While reflux in new babies is relatively common, it can be distressing for new parents.
Typically reflux presents as a non-forceful regurgitation of milk and other stomach contents. Sometimes, as in the case of silent reflux, the milk doesn’t make it out of the baby’s mouth and is swallowed back down, so this can be harder to diagnose. In the first several months of life, infants take in huge volumes of feeds relative to their body weight. This is because they are growing and developing rapidly and they require a much higher calorie intake per kg body weight than older children or adults. A baby’s stomach is very small, and is sometimes unable to stretch to accommodate these volumes. Coupled with the fact the oesophagus in babies is relatively short, this makes it easy for stomach contents to overflow into the oesophagus and out of the mouth. This is often referred to as ‘regurgitation’, ‘spitting up’, ‘posseting’, ‘spilling’, or ‘vomiting’. This is usually effortless, but can be forceful. Approximately 85% of infants reflux and vomit during the first week of life and another 10% have symptoms by six weeks of age. Reflux is most common between one and four months old, but sometimes it can persist a little longer. Generally by the time your child is 12-18 months and settled on a diet of solids, reflux should be a distant memory.
How to know if your baby has reflux?
Regurgitation or spitting up is generally common and normal in most otherwise healthy, thriving, happy infants. In a typical case of reflux, your baby will regurgitate milk after some or all of their bottles. This may be accompanied by arching of their back, excessive crying, fussiness, and being unsettled when you lay them flat in their cot. A cough may also be present, caused by the irritation of the regurgitated milk, and can sometimes lead to a case of croup. If the reflux you are dealing with is silent, you may experience some or all of these symptoms bar the regurgitation of milk. Reflux can be particularly bothersome at night when your baby is lying flat, as it is easier for the milk to come back up the oesophagus, which can mean many nights of unsettled sleep. These symptoms can be very distressing to parents.
Most cases of infant acid reflux will clear up on their own, but there are ways to improve the symptoms, such as;
Keep baby upright. Feed your baby in an upright position. Keep your baby sitting upright for 15 to 20 minutes after each feed. Be careful not to jiggle or move your baby too much while the food is settling.
Try smaller, more frequent feedings. Little and often seems to help immensely. Feed your baby slightly less than usual if you’re bottle-feeding or cut back a little on the amount of nursing time if you’re breast-feeding.
Take ample time to burp your baby. Frequent burps during and after each feeding can keep air from building up in your baby’s stomach. To burp, sit your baby upright, supporting his or her head with your hand. Avoid burping your baby over your shoulder, which puts pressure on your baby’s abdomen. Everyone has their own preferred way to burp a baby, but I find holding the baby upright on your lap, supporting their head, then slightly raising them off your lap and then back down is a gentle and effective method.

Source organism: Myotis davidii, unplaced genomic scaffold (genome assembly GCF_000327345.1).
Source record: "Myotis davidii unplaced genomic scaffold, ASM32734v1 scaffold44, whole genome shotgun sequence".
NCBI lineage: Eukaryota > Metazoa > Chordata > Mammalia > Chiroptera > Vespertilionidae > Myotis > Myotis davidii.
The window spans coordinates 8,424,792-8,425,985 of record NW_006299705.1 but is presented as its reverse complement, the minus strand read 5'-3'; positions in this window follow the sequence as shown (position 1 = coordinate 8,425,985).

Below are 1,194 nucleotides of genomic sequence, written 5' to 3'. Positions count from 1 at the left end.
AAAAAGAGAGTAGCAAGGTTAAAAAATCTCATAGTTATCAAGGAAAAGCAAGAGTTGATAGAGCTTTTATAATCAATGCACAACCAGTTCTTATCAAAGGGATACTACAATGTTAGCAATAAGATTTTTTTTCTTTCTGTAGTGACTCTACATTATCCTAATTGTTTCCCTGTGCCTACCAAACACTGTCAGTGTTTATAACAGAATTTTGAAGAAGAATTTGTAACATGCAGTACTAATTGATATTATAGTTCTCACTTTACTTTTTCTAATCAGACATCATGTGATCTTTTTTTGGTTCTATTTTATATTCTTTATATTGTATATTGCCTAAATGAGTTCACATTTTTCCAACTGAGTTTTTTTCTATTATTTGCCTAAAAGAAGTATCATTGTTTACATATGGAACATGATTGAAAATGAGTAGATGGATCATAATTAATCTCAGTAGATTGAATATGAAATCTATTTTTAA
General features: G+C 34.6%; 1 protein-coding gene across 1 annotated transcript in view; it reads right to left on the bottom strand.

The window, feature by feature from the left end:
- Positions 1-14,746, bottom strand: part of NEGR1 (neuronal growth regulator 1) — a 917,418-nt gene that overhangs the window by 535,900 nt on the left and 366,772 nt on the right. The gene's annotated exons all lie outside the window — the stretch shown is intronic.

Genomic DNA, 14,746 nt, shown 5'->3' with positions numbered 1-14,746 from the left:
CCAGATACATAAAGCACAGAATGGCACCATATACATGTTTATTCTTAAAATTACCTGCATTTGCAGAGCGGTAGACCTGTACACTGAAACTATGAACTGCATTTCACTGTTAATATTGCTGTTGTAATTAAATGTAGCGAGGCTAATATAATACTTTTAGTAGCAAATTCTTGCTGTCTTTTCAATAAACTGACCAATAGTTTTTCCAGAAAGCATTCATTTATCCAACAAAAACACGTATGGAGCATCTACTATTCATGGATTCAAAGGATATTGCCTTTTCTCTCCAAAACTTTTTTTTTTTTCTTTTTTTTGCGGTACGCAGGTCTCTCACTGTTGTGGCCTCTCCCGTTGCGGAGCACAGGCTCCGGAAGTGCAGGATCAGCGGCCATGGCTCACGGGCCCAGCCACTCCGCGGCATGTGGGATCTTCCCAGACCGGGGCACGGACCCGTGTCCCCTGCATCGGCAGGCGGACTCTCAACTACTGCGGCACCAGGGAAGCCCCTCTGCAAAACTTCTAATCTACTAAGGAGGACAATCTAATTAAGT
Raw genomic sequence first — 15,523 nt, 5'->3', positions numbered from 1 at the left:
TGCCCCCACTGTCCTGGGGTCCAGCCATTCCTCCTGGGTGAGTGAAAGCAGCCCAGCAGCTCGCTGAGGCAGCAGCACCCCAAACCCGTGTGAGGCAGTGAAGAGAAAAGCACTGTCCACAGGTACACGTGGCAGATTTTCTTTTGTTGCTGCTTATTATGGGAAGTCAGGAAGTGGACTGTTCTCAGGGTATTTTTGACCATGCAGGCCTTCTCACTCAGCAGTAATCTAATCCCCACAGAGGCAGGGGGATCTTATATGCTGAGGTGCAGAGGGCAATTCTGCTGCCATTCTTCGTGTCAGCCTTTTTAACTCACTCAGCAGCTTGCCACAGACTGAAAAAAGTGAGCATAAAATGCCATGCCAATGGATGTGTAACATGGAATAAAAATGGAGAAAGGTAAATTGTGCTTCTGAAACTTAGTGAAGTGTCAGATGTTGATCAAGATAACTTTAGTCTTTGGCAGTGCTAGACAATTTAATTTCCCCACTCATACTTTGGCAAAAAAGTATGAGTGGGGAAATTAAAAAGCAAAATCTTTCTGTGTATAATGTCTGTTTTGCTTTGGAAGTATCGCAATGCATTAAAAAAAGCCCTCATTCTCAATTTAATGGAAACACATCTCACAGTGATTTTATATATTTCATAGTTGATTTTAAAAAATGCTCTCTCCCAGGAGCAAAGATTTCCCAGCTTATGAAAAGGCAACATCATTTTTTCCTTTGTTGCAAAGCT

Check the nipple. If you’re using a bottle, make sure the hole in the nipple is the right size. If it’s too large, the milk will flow too fast and will run down the baby’s chin. If it’s too small, your baby may get frustrated and gulp air. A nipple hole that’s the right size will allow a few drops of milk to fall out when you hold the bottle upside down.
Change the feed. If you are formula feeding, switching to a thicker, ‘stay-down’ formula may improve symptoms. Be aware that you may need a larger nipple on the bottle for the thicker formula. If you are breast-feeding, eliminating certain foods from your diet e.g. dairy, on trial basis may be worthwhile also.
If there is no improvement following some lifestyle changes, further treatment may include:
Infant Gaviscon. Infant Gaviscon sachets are available for sale over the counter in your pharmacy. These can be added to your baby’s bottle if formula feeding, or if breast feeding mixed with cool boiled water and given on a spoon or in a bottle after each feed. Add these in gradually, as these can lead to constipation.
Prescription medication. If your baby is still uncomfortable, your Doctor may prescribe infant doses of medications commonly used to treat heartburn in adults. Choices may include H-2 blockers, ranitidine/Zantac oral suspension, or proton pump inhibitors, such as omeprazole/Losec Mups or lansoprazole/Zoton Fastabs. These medications come in liquid (Zantac) form or as soluble tablets and can be mixed with a small amount of cool boiled water and given to your baby once a day using a spoon or a paediatric syringe. Always get full instructions from your pharmacist on the dose, frequency and method of administration before you leave the pharmacy.
It is worth remembering that infant acid reflux is usually little cause for concern. Keep an ample supply of muslin cloths and always bring a change of clothes for yourself and your little one! If you have any concerns you should always speak with your doctor as soon as possible.
Nuala can be reached at 027 63744, email@example.com, or call into Glengarriff Pharmacy any day of the week.